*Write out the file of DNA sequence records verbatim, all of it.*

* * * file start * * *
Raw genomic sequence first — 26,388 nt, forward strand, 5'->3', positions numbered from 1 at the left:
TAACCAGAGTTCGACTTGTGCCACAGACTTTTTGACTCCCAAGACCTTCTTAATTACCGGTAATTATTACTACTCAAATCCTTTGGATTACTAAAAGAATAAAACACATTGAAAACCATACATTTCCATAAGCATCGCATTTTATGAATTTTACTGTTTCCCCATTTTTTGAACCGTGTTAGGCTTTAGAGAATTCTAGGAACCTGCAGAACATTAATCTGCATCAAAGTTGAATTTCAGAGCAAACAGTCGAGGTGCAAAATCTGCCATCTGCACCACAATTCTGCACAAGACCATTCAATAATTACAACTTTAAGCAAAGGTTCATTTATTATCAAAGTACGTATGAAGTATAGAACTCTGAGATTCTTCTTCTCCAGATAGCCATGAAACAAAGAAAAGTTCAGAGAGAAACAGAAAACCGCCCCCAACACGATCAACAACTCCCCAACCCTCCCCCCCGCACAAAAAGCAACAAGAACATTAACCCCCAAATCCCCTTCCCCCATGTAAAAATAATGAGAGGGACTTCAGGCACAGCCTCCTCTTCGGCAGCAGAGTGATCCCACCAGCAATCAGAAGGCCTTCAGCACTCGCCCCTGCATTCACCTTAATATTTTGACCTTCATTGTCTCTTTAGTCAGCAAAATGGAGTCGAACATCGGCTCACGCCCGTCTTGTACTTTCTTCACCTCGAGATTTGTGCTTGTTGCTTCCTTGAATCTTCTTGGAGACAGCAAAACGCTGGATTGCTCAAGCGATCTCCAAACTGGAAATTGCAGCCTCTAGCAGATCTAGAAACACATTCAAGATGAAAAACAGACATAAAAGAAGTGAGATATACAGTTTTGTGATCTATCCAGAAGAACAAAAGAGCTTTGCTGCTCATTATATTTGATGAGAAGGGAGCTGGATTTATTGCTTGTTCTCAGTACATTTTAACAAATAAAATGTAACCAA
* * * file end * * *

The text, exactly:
Raw genomic sequence first — 26,388 nt, forward strand, 5'->3', positions numbered from 1 at the left:
TAACCAGAGTTCGACTTGTGCCACAGACTTTTTGACTCCCAAGACCTTCTTAATTACCGGTAATTATTACTACTCAAATCCTTTGGATTACTAAAAGAATAAAACACATTGAAAACCATACATTTCCATAAGCATCGCATTTTATGAATTTTACTGTTTCCCCATTTTTTGAACCGTGTTAGGCTTTAGAGAATTCTAGGAACCTGCAGAACATTAATCTGCATCAAAGTTGAATTTCAGAGCAAACAGTCGAGGTGCAAAATCTGCCATCTGCACCACAATTCTGCACAAGACCATTCAATAATTACAACTTTAAGCAAAGGTTCATTTATTATCAAAGTACGTATGAAGTATAGAACTCTGAGATTCTTCTTCTCCAGATAGCCATGAAACAAAGAAAAGTTCAGAGAGAAACAGAAAACCGCCCCCAACACGATCAACAACTCCCCAACCCTCCCCCCCGCACAAAAAGCAACAAGAACATTAACCCCCAAATCCCCTTCCCCCATGTAAAAATAATGAGAGGGACTTCAGGCACAGCCTCCTCTTCGGCAGCAGAGTGATCCCACCAGCAATCAGAAGGCCTTCAGCACTCGCCCCTGCATTCACCTTAATATTTTGACCTTCATTGTCTCTTTAGTCAGCAAAATGGAGTCGAACATCGGCTCACGCCCGTCTTGTACTTTCTTCACCTCGAGATTTGTGCTTGTTGCTTCCTTGAATCTTCTTGGAGACAGCAAAACGCTGGATTGCTCAAGCGATCTCCAAACTGGAAATTGCAGCCTCTAGCAGATCTAGAAACACATTCAAGATGAAAAACAGACATAAAAGAAGTGAGATATACAGTTTTGTGATCTATCCAGAAGAACAAAAGAGCTTTGCTGCTCATTATATTTGATGAGAAGGGAGCTGGATTTATTGCTTGTTCTCAGTACATTTTAACAAATAAAATGTAACCAA